With Americans’ attention directed this autumn toward the Presidential election, The Contemporary Art Museum St. Louis (CAM) brings together three internationally celebrated artists: Leslie Hewitt, Rosa Barba and Jonathan Horowitz to evoke the various ways that ‘the political’ manifests itself in contemporary art. Opening on the 7th September, Leslie Hewitt: Sudden Glare of the Sun andRosa Barba: Desert — Performed, will present significant solo exhibitions,as well as transform CAM’s lobby into an interactive space to experience the Presidential election process with Jonathan Horowitz’s Your Land/My Land: Election ’12.
The WW Gallery presents Second Skin, a solo show of works by Ayuko Sugiura. Working with sculpture and installation, Sugiura presents the viewer with a series of new skins, whether these are patterns projected onto a surface, layers of silicone, or tokens of identity; these illusory and visceral second skins present the viewer with an opportunity to question the invisible and intrinsic components of our cultural identity.
Examining the instinctual nature of religion in contemporary culture, Sugiura uses arches, crucifixes and icons as the basic structure for many of her sculptures. These references, estranged from their context, become difficult to identify.
The definition of sculpture is currently being put into question here at the Henry Moore Institute. The artist-interrogator is Sarah Lucas. She turns to the sculptural rather than the sensational. The art-historical idea of sculpture is the platform on which Lucas builds, intimating the canon of sculpture. We are given to understand that, here, Arte Povera is referenced, third century Italian votives, the dolls of Oskar Kokoscha and Hans Bellmer, the statuary of Bernini, Hepworth’s and Moore’s use of natural materials, as well as surrealist figuration. It is clear that she places herself in this canon, and from within it she causes it to refer to itself. Materially, Ordinary Things from the mundane are collected and manipulated. In this exhibition we are invited to consider the ways in which Lucas uses the figure and the cast. The experience is somewhat provocative and challenging, employing an aesthetic that results in a reflective unfolding of assumptions. It is an extensive assembly of work, numbering thirty-one individual pieces.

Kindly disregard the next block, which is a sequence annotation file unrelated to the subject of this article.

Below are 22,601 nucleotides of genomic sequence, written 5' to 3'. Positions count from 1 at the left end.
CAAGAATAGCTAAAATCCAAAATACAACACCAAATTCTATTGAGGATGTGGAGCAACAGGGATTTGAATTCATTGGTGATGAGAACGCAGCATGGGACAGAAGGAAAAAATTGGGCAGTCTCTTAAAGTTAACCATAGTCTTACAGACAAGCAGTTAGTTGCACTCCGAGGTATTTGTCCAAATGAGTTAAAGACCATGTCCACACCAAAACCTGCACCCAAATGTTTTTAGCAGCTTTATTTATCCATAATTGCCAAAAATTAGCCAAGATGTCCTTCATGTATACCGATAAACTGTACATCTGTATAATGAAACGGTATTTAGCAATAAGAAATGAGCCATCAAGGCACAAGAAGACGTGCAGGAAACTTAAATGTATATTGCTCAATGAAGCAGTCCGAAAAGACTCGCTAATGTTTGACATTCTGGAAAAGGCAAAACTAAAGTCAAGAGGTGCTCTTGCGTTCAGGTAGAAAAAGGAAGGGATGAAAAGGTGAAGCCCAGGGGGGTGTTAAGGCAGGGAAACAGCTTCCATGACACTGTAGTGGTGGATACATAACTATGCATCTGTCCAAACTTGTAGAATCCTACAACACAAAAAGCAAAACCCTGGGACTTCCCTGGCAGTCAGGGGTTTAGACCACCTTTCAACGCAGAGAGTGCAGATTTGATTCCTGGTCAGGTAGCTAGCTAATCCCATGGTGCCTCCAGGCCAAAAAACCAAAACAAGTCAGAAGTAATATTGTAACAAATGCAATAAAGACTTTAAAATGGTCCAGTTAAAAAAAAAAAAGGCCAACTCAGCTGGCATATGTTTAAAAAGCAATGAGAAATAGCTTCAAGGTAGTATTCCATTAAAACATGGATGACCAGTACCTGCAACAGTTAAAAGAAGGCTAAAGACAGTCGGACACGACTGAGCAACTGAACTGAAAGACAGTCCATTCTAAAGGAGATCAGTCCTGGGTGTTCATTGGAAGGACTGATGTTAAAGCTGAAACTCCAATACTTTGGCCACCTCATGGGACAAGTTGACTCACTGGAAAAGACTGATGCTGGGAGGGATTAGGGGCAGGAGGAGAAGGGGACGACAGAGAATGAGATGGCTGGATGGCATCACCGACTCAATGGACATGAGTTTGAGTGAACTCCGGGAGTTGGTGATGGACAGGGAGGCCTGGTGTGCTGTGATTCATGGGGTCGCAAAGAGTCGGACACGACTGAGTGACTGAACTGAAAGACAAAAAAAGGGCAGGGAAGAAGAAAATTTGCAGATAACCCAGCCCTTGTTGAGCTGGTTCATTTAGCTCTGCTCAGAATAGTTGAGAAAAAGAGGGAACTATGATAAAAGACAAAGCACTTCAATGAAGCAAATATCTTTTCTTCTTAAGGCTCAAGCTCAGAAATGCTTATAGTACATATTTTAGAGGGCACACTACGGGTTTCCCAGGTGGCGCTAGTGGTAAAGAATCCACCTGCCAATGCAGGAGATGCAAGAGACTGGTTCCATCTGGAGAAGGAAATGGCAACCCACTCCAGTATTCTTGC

The 19th and possibly final edition of the Noorderlicht International Photofestival transcends photographic genres to sketch a picture of the relation between man and nature. The result is nothing less than a declaration of love: a challenging, visually breathtaking exhibition that stimulates the mind and moves the heart at the same time. Terra Cognita is a photographic journey in six chapters, with work which spans a range including landscape photography, documentary photography, art photography and computer generated images. The exhibition includes the work of around 100 photographers from The Netherlands and other countries from rising young photographers to established names. For the first time Noorderlicht is moving to an exhibition site outside the city for the festival: the main location is the Museum Belvédère.
Showcasing the Gallery’s Collection and featuring a group of major new acquisitions, Sculpture Is Everything explores the extraordinarily diverse and surprising field of contemporary sculpture. Sculpture is everything — from found objects to kinetic structures, from monuments to installation and land art, from pop assemblages to ritual objects. Form, material and three-dimensional space have been considered to define the medium of sculpture; the exhibition points to how these sculptural concerns are played out in film, photography, painting and performance.